Viking Torgil Cruise Review by sygwilson: Portugal's River of Gold
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Portugal's River of Gold
Having just come back from Viking's RIVER OF GOLD trip I feel it necessary to post some comments I hope will be valuable to others. This makes my third trip with Viking. This trip was picked out by my Mom who is 87. She likes the idea of packing an unpacking once (with the exception of the time spent in the beginning of the trip in Lisbon) and the sites you can see as you are cruising along the river.
Of all the river cruises I have taken (Alaska, Russia, China, Egypt, Grand European) this ship was one of the nicest. The Torgil and its sister ship the Hemming are brand new to Viking this year. Large floor to ceiling windows in both the bedroom and the sitting area (we had a suite) and a French balcony that accommodated two chairs.
The crew was outstanding and I do not use that term lightly. Always friendly and quick to offer assistance without ever being expected or requested. Our tour escort was vivacious, helpful and understanding when my Mom More sometimes struggled to get around. She basically does not walk using only a wheelchair to get around, but sometimes walking was required to get down a steep gang plank.
Nicely furnished cabins with flat screen TV's and a large choice of International channels. Comfortable furniture.
Greeted us at the airport in a timely manner and took us quickly to out hotel in Lisbon.
Viking is not the most expensive of river cruises, nor is it the cheapest. Once on board you quickly notice that the vast majority of the passengers are older people (almost all retired except for a few of us) and probably not the most nimble. Clearly the company caters to a group of passengers who are both affluent and have abundant time to travel. This being said Viking has overlooked some key concepts that should have been mandatory for a ship that would have this type of clientele. For one thing the doorways into the cabin and from the cabin into the sleeping area were entirely too narrow making it virtually impossible for a wheelchair to pass through unless you had a travel chair (much narrower) as we did. Even then it was a challenge to carefully go through making an effort not to damaged the doorways. The shower did not have a handle which several of the passengers (who used canes) would find necessary or at the very least helpful when taking a shower. Making your way through either the dining room or lounge area was another challenge requiring that chairs be moved out of the way each time to make way for anything wider than a single person. The top of the ship has a beautiful deck with a large canopy, tables and chairs and lounge chairs, soaking pool, putting range and shuffle board deck. THE PROBLEM- no access for anyone who is not able bodied to handle the stairs. Because the deck has to 'collapse' to accommodate for the low bridges it passes under there is no way an elevator can reach the top deck. HOWEVER, on older Viking ships they did have chairs that went up the railing to the top deck much like those used in homes to help handicapped individuals 'climb' stairs. The lack of this made one whole part of the ship totally unaccessible to my Mom who loves sitting out doors and having a panoramic view.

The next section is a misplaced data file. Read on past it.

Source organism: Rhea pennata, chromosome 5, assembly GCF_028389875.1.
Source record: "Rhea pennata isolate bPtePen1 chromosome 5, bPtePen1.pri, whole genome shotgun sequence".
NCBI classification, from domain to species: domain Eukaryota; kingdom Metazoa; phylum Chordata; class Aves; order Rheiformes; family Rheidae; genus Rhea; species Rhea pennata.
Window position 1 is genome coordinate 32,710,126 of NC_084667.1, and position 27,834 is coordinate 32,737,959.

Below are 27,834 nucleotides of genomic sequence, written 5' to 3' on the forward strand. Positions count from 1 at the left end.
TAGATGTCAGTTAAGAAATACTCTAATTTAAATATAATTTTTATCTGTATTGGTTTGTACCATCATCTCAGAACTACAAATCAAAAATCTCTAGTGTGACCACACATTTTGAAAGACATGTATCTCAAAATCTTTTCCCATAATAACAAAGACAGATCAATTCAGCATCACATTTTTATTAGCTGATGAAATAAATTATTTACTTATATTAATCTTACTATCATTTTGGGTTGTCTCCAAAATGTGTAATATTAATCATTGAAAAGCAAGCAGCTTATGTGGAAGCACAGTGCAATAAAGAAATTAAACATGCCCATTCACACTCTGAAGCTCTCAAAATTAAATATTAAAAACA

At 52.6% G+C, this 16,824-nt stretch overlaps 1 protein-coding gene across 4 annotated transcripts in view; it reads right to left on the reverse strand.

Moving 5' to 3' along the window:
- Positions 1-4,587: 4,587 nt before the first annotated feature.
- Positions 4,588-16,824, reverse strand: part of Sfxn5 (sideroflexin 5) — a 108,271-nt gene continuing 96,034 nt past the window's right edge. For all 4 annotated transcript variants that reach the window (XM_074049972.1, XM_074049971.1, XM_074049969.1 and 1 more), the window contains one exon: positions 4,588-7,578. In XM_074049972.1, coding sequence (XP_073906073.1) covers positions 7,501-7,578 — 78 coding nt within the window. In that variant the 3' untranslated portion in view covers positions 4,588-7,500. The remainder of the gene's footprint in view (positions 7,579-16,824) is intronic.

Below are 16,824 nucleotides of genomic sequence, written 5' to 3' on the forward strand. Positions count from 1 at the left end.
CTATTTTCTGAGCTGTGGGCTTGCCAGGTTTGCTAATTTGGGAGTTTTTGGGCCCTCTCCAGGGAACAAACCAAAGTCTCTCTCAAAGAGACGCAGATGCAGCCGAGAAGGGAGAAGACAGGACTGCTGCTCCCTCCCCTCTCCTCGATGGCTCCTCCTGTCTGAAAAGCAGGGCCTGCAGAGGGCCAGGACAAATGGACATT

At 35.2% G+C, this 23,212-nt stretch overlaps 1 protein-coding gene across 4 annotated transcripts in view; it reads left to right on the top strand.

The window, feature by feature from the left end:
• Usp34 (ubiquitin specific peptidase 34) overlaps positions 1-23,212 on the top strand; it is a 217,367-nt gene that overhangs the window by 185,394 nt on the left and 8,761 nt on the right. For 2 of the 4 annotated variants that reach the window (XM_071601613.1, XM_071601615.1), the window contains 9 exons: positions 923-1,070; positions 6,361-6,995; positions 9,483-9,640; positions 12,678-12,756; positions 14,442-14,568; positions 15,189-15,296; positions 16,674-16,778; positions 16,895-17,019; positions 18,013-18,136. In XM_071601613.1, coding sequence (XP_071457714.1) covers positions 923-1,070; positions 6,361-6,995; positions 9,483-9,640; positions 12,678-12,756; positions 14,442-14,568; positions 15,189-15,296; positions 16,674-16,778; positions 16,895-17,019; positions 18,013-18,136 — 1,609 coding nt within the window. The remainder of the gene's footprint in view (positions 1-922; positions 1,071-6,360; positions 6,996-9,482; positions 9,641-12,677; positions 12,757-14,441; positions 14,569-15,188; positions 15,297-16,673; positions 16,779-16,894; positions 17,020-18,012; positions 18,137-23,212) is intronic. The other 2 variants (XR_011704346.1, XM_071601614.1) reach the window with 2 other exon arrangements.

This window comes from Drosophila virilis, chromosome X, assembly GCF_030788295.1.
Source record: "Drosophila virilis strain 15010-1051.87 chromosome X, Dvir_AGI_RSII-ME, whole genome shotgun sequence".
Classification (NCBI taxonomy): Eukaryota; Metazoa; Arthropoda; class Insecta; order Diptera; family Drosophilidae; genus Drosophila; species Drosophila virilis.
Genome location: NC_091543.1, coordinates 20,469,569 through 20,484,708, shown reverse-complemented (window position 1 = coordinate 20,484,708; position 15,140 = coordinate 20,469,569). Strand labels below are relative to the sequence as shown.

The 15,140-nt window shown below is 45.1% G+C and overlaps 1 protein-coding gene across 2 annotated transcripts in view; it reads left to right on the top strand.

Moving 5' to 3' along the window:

This ship is referred to as a mini-longship. Due to the length of the locks in Portugal the ships have to be shorter than those used on other European rivers. Therefore there were virtually no amenities on board. The library consisted on about 25 paper back books lined up under a giant TV screen-almost all of which where about Portugal. The gift shop was a slightly oversized closet with both Viking items and some that were representative of the region. Several passengers commented on how the video advertisements (often shown during the PBS Masterpiece Theatre shows) depict a ship that is not at all like what we experienced making you feel a little mislead.
The food was very erratic. A wide variety of food was offered at the breakfast buffet with hot items that could be ordered. Lunch also had a cold buffet and again items could be ordered off the menu. Dinner was the most unpredictable. Sometimes quite good yet other times ordinary or simply poor. Meat was not prepared as requested, dessert was always ice cream, sorbet, cheese platter and one new bakery item-some good others rather tasteless. The best desserts were surprises-homemade truffles and another night chocolate dipped strawberries.
On most trips of this type I have experienced a 'welcome dinner' the first night. Most people are tired from traveling and welcome the idea that the first dinner is arranged for them especially if they do not care to go out that night. This gives everyone the opportunity to refresh, not worry about where to go to dinner and have the opportunity to meet fellow passengers before embarking on the cruise. Then the next day you are on your own to explore, eat out where you choose before embarking the following day to travel to the ship. Viking not only did not do this, but the 'help desk' did not even have a list of local restaurants that could be handed out as you registered at the hotel-favorite local restaurants by type of food, cost and/or location.
Final note, the Program Director gave a thorough description of what to expect on the day of disembarkation. However included in the description was her definition of what Below Expectation, Met Expectations, etc.meant. She told us that if we rated anything as 'Met Expectations' we were saying our experience was below average. Since when? What she was basically doing was skewing the definitions so that no one would give less than an Above Expectations or Exceeds Expectations. Ridiculous. Less
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